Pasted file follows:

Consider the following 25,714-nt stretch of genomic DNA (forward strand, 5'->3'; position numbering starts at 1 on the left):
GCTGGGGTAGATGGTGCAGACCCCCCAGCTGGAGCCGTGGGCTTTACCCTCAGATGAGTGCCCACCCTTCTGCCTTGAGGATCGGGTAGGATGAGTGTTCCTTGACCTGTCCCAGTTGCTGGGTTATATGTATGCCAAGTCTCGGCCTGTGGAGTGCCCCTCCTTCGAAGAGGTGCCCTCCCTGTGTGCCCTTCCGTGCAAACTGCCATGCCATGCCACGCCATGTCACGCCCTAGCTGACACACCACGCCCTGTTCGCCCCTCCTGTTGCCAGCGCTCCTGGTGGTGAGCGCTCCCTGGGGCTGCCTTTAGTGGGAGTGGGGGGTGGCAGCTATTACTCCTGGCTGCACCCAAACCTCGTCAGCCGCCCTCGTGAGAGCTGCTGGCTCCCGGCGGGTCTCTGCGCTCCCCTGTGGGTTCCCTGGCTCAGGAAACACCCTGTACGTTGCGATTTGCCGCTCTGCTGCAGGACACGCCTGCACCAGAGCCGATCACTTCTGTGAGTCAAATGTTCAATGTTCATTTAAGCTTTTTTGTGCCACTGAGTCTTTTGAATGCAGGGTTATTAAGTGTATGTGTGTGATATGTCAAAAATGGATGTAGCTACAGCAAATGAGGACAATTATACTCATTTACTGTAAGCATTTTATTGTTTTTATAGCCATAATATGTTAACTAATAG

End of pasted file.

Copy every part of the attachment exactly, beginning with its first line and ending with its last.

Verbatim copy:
Consider the following 25,714-nt stretch of genomic DNA (forward strand, 5'->3'; position numbering starts at 1 on the left):
GCTGGGGTAGATGGTGCAGACCCCCCAGCTGGAGCCGTGGGCTTTACCCTCAGATGAGTGCCCACCCTTCTGCCTTGAGGATCGGGTAGGATGAGTGTTCCTTGACCTGTCCCAGTTGCTGGGTTATATGTATGCCAAGTCTCGGCCTGTGGAGTGCCCCTCCTTCGAAGAGGTGCCCTCCCTGTGTGCCCTTCCGTGCAAACTGCCATGCCATGCCACGCCATGTCACGCCCTAGCTGACACACCACGCCCTGTTCGCCCCTCCTGTTGCCAGCGCTCCTGGTGGTGAGCGCTCCCTGGGGCTGCCTTTAGTGGGAGTGGGGGGTGGCAGCTATTACTCCTGGCTGCACCCAAACCTCGTCAGCCGCCCTCGTGAGAGCTGCTGGCTCCCGGCGGGTCTCTGCGCTCCCCTGTGGGTTCCCTGGCTCAGGAAACACCCTGTACGTTGCGATTTGCCGCTCTGCTGCAGGACACGCCTGCACCAGAGCCGATCACTTCTGTGAGTCAAATGTTCAATGTTCATTTAAGCTTTTTTGTGCCACTGAGTCTTTTGAATGCAGGGTTATTAAGTGTATGTGTGTGATATGTCAAAAATGGATGTAGCTACAGCAAATGAGGACAATTATACTCATTTACTGTAAGCATTTTATTGTTTTTATAGCCATAATATGTTAACTAATAG